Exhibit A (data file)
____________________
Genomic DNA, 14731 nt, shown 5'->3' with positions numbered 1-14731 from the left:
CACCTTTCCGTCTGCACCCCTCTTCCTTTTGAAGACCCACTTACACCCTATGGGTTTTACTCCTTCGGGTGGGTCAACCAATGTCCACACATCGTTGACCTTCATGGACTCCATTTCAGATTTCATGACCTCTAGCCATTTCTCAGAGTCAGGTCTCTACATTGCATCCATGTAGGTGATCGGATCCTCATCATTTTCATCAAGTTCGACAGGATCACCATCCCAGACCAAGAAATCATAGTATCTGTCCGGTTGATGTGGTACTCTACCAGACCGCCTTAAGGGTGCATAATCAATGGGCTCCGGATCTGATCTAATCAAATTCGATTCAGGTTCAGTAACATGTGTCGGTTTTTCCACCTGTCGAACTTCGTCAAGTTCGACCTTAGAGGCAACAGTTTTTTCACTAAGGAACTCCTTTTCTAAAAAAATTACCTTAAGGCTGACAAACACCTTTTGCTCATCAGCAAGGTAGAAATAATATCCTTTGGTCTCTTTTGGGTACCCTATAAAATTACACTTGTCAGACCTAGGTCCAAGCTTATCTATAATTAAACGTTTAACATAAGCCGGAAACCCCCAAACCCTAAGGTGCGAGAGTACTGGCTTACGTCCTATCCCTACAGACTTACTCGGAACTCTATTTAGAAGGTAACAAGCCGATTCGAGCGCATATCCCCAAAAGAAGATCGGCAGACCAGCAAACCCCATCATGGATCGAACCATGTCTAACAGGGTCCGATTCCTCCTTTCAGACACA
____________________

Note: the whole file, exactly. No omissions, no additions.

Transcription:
Genomic DNA, 14731 nt, shown 5'->3' with positions numbered 1-14731 from the left:
CACCTTTCCGTCTGCACCCCTCTTCCTTTTGAAGACCCACTTACACCCTATGGGTTTTACTCCTTCGGGTGGGTCAACCAATGTCCACACATCGTTGACCTTCATGGACTCCATTTCAGATTTCATGACCTCTAGCCATTTCTCAGAGTCAGGTCTCTACATTGCATCCATGTAGGTGATCGGATCCTCATCATTTTCATCAAGTTCGACAGGATCACCATCCCAGACCAAGAAATCATAGTATCTGTCCGGTTGATGTGGTACTCTACCAGACCGCCTTAAGGGTGCATAATCAATGGGCTCCGGATCTGATCTAATCAAATTCGATTCAGGTTCAGTAACATGTGTCGGTTTTTCCACCTGTCGAACTTCGTCAAGTTCGACCTTAGAGGCAACAGTTTTTTCACTAAGGAACTCCTTTTCTAAAAAAATTACCTTAAGGCTGACAAACACCTTTTGCTCATCAGCAAGGTAGAAATAATATCCTTTGGTCTCTTTTGGGTACCCTATAAAATTACACTTGTCAGACCTAGGTCCAAGCTTATCTATAATTAAACGTTTAACATAAGCCGGAAACCCCCAAACCCTAAGGTGCGAGAGTACTGGCTTACGTCCTATCCCTACAGACTTACTCGGAACTCTATTTAGAAGGTAACAAGCCGATTCGAGCGCATATCCCCAAAAGAAGATCGGCAGACCAGCAAACCCCATCATGGATCGAACCATGTCTAACAGGGTCCGATTCCTCCTTTCAGACACA